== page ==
An Apple a Day May Not Keep the ID Thieves Away
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By: Administrator

We read with interest a report earlier this year from Identity Theft 911, an identity theft service provider, concerning complaints that it received from subscribers about unauthorized purchases made through the online Apple store. The fraudsters apparently took advantage of an offer to provide consumers with “instant credit” through Barclaycard.    

How did they do it? They used the names of innocent victims plus their birth dates, addresses, Social Security numbers, employers and email addresses to fill out the form for the instant credit. We don’t know how they got that information, but it’s the type that’s often exposed when retailers, employers or government agencies experience data breaches.

When the requests for credit were approved, the scammers returned to the online Apple store, where the new credit card account information was automatically filled in. They placed their orders and directed the shipping to addresses that did not belong to the victims.

Some online merchants don’t allow orders to be shipped to addresses that aren't the same as ones that the bills go to, but others are more flexible. There are legitimate reasons why someone might want to use a different address for shipping. For instance, it might be gift and the purchaser wants it to be shipped directly to the person for whom it is intended. Or the purchaser may have more than one home, or wants the item to be shipped to his or her work address. One staff member here at Consumer Federation of America has orders shipped to her husband’s business address because delivery services can’t find her house, which is tucked behind other houses on the street.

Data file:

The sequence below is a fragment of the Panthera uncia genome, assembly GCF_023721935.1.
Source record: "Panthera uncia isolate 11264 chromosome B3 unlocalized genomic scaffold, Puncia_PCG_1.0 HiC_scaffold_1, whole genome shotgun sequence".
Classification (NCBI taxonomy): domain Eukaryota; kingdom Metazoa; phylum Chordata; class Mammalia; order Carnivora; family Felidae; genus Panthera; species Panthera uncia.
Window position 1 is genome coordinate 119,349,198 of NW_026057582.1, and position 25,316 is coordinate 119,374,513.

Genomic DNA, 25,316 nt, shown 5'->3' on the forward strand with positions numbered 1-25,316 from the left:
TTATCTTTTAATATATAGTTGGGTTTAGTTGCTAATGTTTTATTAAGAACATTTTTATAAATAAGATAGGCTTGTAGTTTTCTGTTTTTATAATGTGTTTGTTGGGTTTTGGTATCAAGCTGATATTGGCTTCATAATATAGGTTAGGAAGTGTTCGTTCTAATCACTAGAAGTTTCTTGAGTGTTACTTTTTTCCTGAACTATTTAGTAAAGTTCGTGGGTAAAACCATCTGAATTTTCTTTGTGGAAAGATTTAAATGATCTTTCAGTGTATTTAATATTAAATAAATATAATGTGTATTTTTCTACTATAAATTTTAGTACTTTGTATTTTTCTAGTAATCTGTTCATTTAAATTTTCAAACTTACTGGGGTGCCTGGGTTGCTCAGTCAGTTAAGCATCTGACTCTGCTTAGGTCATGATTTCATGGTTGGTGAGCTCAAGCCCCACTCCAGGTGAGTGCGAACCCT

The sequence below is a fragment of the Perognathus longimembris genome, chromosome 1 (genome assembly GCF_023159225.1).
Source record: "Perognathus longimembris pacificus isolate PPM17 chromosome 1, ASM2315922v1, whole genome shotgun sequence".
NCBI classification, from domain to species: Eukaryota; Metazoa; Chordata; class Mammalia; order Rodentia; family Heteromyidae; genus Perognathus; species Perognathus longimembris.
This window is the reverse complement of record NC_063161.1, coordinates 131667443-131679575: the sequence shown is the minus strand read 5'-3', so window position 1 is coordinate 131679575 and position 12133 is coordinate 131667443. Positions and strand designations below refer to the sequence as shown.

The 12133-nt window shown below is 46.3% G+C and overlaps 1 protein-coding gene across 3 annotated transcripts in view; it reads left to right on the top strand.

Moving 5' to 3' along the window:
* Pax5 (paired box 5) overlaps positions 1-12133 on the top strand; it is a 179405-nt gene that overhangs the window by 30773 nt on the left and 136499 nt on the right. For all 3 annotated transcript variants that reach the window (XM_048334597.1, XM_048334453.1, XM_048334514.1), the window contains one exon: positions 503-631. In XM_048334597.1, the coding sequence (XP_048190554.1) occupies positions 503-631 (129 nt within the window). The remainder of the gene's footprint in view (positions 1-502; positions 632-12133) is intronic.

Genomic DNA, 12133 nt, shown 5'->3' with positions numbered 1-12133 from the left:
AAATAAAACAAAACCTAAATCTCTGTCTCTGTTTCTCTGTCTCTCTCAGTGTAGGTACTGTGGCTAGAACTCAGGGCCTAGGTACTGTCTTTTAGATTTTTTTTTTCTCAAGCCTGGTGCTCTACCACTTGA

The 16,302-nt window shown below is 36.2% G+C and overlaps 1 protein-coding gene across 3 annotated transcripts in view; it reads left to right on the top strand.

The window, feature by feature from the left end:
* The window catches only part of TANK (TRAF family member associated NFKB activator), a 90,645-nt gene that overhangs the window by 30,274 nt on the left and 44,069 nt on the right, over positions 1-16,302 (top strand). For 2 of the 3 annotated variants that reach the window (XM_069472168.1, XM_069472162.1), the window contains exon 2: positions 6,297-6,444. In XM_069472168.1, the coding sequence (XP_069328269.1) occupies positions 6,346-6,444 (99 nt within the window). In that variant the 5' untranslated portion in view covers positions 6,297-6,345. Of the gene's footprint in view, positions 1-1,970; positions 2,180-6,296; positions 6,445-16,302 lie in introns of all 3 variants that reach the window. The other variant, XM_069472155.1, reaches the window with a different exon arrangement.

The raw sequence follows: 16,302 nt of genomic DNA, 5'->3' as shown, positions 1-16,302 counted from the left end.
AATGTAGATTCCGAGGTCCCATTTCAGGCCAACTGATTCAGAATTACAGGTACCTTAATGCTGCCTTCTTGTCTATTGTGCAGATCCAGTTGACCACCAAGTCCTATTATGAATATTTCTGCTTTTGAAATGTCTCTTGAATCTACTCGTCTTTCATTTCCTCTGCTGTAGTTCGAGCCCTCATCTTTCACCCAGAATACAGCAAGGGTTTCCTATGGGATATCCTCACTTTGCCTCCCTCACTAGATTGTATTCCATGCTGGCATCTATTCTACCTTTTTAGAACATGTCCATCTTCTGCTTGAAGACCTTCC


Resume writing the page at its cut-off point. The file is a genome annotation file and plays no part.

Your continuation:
How can this type of identity theft be prevented?  Creditors can take extra steps to try to verify that applicant is the person that he or she claims to be – which is an especially good idea when instant credit is offered. For instance, the credit application can ask questions such as “what is the amount of your monthly mortgage payment,” which only the real person is likely to know. The answer that the applicant provides can be compared to the information in the person’s credit record to see if it matches. The creditor can also try to call the person, using a phone number from the credit record or another independent source, to confirm whether the application is legitimate.

How can you protect yourself? One thing you should do is check your credit records free once a year to see if there are any accounts that you never authorized. You may be entitled to additional free copies under state law; ask your state or local consumer protection agency. For a fee, you can subscribe to a credit monitoring service that provides alerts about new activity or changes in your credit record.

You can also preemptively “freeze” your credit record at the major credit reporting agencies. This blocks the creditor from checking your credit record, which in most cases will prevent the scammer from opening a new credit account in your name. You’ll have to go through the process of lifting the freeze if you want to apply for credit or do something else that may involve checking your credit report (for instance, some landlords and employers check credit reports as part of the application process), and you won’t be able to get instant credit, but that’s a small price to pay for the peace of mind that a freeze can offer. Some states limit the fees that can be charged in connection with freezes.

And don’t just throw mail away that looks like junk – it could be a bill for a purchase that you never made. If it is, contact the company that it came from immediately. If you think you are an identity theft victim you can place a fraud alert on your credit report, which should make it harder for the scammer to open additional accounts in your name.